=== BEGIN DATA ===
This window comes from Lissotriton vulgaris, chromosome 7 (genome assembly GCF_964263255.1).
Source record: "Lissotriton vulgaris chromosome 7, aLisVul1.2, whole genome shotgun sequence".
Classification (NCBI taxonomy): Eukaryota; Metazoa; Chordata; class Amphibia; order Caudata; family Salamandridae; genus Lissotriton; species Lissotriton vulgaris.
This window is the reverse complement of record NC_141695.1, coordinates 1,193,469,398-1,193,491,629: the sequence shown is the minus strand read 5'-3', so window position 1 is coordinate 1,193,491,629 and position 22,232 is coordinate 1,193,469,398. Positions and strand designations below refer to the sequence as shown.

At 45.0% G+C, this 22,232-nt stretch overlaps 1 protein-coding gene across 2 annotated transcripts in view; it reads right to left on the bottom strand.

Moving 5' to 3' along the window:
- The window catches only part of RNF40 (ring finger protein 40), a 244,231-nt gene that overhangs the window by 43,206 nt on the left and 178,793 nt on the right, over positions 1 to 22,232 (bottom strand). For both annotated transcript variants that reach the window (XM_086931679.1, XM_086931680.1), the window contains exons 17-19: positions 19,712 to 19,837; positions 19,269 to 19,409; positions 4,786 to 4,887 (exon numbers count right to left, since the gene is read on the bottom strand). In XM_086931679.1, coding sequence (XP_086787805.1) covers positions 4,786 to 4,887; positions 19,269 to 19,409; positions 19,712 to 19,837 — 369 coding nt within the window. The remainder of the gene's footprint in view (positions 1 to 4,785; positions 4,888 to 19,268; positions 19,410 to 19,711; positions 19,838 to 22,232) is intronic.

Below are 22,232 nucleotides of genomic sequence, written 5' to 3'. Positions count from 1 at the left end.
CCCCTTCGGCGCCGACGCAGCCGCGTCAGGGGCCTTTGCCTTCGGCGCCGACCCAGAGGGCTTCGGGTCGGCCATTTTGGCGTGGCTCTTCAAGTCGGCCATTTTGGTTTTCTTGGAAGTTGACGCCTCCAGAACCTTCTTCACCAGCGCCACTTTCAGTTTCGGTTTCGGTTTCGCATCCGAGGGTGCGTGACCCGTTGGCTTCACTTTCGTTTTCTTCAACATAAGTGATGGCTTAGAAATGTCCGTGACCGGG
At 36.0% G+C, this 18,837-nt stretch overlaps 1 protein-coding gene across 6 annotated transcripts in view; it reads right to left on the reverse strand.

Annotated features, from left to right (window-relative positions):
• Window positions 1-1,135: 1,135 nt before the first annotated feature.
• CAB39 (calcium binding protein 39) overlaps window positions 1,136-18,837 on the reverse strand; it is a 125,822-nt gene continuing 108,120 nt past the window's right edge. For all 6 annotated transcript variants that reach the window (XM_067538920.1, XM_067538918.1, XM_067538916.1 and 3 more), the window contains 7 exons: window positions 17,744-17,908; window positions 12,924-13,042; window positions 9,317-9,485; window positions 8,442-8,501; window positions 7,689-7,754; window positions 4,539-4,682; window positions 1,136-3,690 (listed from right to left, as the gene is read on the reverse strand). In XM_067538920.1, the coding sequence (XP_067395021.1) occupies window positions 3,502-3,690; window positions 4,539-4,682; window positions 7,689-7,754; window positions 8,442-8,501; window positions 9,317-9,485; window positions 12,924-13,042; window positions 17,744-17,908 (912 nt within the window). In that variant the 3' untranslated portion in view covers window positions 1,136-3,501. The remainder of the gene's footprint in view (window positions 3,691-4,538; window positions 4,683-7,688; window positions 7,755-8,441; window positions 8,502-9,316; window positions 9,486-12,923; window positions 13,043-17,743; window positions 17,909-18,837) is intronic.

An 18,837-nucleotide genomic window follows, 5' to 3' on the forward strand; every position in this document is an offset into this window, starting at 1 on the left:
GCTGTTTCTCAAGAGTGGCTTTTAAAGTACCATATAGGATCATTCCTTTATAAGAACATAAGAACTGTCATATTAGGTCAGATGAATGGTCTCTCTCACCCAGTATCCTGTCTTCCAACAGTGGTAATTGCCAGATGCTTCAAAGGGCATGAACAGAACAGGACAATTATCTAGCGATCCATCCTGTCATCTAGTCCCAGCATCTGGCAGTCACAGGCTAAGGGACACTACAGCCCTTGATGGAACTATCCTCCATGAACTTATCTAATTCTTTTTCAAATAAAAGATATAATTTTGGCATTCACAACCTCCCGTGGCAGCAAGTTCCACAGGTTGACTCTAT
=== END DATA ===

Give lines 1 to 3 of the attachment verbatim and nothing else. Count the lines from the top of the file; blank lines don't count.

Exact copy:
This window comes from Lissotriton vulgaris, chromosome 7 (genome assembly GCF_964263255.1).
Source record: "Lissotriton vulgaris chromosome 7, aLisVul1.2, whole genome shotgun sequence".
Classification (NCBI taxonomy): Eukaryota; Metazoa; Chordata; class Amphibia; order Caudata; family Salamandridae; genus Lissotriton; species Lissotriton vulgaris.